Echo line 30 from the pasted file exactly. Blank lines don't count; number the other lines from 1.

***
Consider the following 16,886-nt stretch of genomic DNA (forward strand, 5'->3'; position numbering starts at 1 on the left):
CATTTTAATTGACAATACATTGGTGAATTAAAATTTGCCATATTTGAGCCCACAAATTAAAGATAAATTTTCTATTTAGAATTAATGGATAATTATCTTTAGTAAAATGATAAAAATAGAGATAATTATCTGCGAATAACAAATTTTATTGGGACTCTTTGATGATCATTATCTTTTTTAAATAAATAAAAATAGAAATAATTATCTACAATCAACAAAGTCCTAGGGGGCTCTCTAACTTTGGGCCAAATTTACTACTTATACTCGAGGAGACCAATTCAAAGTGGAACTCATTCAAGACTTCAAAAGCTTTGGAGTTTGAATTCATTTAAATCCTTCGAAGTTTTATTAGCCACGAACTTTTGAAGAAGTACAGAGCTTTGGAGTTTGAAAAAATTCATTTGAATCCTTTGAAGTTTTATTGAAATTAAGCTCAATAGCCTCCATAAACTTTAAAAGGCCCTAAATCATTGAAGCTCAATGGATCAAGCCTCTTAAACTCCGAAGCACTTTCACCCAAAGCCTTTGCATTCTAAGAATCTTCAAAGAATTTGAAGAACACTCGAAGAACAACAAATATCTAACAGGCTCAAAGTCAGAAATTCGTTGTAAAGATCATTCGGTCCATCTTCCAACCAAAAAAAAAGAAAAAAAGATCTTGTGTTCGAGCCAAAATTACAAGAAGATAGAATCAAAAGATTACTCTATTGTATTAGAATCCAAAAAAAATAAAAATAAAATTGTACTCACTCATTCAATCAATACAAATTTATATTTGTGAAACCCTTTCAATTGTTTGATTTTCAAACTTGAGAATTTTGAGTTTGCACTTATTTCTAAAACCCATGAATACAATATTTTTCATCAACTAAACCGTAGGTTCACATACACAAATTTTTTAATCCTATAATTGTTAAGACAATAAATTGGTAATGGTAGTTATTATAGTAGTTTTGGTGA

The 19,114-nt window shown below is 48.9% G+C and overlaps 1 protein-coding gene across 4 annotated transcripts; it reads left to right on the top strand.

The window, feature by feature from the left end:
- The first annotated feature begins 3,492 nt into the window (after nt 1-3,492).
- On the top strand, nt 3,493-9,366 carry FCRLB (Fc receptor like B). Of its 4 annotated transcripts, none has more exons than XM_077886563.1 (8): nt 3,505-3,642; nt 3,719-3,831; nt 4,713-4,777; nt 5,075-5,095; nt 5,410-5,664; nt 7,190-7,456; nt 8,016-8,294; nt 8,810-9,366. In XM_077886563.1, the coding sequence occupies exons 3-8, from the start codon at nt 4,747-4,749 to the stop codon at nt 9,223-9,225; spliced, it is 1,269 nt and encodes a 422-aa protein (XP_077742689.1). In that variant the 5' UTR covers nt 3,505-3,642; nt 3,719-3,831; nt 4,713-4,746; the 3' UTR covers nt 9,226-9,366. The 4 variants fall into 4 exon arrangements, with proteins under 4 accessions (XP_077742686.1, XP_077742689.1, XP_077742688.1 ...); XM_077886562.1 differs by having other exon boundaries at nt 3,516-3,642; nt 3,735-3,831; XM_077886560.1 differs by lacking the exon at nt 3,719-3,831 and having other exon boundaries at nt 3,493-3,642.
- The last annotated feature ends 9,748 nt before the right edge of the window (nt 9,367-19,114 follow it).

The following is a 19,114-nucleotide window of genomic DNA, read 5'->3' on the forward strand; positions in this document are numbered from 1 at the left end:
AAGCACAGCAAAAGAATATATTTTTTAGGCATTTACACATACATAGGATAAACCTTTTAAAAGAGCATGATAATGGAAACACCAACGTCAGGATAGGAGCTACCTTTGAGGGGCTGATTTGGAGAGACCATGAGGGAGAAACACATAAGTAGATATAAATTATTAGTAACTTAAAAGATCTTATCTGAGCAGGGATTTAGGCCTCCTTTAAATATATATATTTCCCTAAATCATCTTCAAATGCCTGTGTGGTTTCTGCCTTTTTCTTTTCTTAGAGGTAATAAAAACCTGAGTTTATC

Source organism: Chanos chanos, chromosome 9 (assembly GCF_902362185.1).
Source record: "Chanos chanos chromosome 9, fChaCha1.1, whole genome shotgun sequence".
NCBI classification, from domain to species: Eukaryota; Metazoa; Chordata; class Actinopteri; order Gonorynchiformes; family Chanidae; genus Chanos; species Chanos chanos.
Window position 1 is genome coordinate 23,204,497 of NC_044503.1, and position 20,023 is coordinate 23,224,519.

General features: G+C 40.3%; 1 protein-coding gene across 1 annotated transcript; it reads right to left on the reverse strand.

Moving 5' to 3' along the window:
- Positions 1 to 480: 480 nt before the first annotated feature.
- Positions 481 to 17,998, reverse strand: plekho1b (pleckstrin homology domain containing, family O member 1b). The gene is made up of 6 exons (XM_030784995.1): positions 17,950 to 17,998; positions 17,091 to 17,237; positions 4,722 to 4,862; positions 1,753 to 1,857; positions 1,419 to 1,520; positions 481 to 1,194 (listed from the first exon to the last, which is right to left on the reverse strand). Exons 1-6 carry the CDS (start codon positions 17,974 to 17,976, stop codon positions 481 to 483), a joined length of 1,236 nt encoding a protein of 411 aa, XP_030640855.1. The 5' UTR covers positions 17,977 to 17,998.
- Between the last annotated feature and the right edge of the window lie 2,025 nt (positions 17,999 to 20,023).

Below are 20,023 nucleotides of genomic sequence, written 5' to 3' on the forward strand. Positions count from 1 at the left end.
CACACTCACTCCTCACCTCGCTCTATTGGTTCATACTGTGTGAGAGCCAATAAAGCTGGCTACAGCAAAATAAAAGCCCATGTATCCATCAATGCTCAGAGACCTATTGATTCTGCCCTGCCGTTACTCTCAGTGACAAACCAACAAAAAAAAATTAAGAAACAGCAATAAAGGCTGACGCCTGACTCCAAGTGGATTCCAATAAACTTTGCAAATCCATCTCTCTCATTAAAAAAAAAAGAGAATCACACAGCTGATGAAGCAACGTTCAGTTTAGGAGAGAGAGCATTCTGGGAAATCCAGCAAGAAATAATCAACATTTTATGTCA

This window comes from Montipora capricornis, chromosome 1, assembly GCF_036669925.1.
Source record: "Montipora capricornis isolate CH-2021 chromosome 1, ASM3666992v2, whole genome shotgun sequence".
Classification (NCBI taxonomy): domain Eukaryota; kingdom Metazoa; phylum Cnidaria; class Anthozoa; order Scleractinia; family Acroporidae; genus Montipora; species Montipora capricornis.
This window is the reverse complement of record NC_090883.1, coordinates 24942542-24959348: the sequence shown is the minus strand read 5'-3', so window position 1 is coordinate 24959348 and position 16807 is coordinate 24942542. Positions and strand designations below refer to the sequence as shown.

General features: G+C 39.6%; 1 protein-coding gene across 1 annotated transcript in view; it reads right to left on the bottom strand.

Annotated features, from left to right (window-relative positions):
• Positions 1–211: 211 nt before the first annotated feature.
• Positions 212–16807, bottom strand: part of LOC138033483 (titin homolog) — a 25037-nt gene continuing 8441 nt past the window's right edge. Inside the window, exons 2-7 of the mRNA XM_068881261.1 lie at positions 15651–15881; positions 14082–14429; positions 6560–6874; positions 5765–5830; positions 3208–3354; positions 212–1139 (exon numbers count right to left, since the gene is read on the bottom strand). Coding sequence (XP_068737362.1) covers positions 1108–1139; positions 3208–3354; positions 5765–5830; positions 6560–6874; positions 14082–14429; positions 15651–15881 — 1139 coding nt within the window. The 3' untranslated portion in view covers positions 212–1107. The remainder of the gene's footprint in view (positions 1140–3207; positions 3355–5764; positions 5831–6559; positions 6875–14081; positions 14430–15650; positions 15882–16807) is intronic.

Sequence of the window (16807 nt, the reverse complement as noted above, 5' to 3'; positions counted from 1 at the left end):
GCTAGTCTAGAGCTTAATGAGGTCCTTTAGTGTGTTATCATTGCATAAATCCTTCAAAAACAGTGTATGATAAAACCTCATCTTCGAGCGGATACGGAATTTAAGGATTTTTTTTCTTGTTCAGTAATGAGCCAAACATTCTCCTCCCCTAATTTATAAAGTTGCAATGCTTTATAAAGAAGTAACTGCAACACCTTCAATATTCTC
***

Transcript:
GCTAGTCTAGAGCTTAATGAGGTCCTTTAGTGTGTTATCATTGCATAAATCCTTCAAAAACAGTGTATGATAAAACCTCATCTTCGAGCGGATACGGAATTTAAGGATTTTTTTTCTTGTTCAGTAATGAGCCAAACATTCTCCTCCCCTAATTTATAAAGTTGCAATGCTTTATAAAGAAGTAACTGCAACACCTTCAATATTCTC